The bad news, and the good news

by
21 July 2010

People are re-learning how to live as a community, says Bill Countryman

OAKLAND, California, where I live, is not, as they say, a “prestige address”. The one thing people are most likely to know about it is that it has a high homicide rate, courtesy of a culture of gangs and violence among the inner-city young. Living here, one cannot ignore the shadows on post-modern urban life.

City government is faced with difficult choices, given the recent decline in its revenue, and the council has decided it will have to lay off 80 policemen. In more prosperous times, it seems, it agreed to give them generous compensation and retirement plans that are no longer affordable.

But existing contracts can be altered only with the agreement of the police officers’ union. The council and the union have been unable to reach agreement. And, because police and fire departments together take up 75 per cent of our city budget (while the servicing of our debt takes another ten per cent), the council has little room to manoeuvre.

We share such problems with the rest of the world. And there are no remedies on the horizon that do not involve some kind of pain. For the poorest among us, and especially for the inner-city young, the pain may prove fatal. Still, even in more prosperous times, we were not dealing very successfully with the realities of gang warfare and easily accessible firearms.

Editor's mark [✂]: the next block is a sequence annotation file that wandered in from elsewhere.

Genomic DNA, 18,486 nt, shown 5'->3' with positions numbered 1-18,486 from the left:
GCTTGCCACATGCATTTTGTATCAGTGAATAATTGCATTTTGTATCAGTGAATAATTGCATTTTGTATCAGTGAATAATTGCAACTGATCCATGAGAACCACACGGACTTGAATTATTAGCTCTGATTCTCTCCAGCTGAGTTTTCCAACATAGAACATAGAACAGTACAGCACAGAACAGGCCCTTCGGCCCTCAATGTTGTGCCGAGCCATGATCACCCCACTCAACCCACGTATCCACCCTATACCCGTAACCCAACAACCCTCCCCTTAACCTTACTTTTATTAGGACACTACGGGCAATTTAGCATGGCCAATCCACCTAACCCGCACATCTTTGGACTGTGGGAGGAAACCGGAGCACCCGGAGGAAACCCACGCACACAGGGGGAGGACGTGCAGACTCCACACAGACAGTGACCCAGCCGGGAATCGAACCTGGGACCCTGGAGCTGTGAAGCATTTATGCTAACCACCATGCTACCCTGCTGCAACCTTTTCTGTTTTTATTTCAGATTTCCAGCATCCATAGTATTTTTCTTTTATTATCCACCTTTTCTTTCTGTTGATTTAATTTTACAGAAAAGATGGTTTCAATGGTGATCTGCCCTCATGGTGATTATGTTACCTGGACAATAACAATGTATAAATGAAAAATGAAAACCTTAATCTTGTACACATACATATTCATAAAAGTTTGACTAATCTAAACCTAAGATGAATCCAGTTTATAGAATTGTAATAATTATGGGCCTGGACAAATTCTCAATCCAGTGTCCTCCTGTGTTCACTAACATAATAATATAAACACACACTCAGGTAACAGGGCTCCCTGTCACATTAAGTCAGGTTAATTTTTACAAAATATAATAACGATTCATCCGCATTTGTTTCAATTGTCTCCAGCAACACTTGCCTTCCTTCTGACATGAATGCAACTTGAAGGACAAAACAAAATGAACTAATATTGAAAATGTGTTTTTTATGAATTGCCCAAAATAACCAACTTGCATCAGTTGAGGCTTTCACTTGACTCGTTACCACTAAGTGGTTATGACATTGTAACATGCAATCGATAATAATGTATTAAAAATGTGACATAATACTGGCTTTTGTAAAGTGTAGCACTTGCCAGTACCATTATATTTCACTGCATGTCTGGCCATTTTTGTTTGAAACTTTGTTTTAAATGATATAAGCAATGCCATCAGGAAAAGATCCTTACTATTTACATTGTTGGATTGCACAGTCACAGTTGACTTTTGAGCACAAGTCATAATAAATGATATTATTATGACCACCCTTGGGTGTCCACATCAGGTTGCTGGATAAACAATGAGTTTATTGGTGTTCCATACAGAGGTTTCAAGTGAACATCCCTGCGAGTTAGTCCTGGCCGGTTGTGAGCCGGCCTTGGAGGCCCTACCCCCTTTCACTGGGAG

On the more positive side — and it’s a sin to ignore blessings — Oakland still has its beauties: the calm waters of Lake Merritt, with its necklace of lights, the architectural legacy of our Craftsman and art deco periods, the hills, the bay, the views of San Francisco. We also have a new and growing population of young, educated, apartment-dwellers, a burgeoning arts community, and enough excellent food —from the taco trucks of east Oakland to a growing list of higher-end temples of cuisine — to make the food writers of the east coast sit up and take notice.

Looking at the positive side, of course, can be little more than a form of denial. But if we retain some hope in human ingenuity and God’s grace, perhaps our assets will give us a chance to build better here. More police do not automatically make a healthier city: that demands a rebuilding of community. We are, by force of necessity, a laboratory for testing ideas.

It would be hard to think of a human community, civic or religious, right now, that is not in this situation. Old presuppositions are working poorly, if at all. Rather than expecting that we can buy solutions to our problems, we have to think about how we can either stop creating them or resolve them from our own limited resources.

For Christians, this means, among other things, listening more attentively to the Spirit, at work in our minds and imaginations, to show us new possibilities.

The Revd Dr Bill Countryman is Professor Emeritus of New Testament at the Church Divinity School of the Pacific in Berkeley, California.

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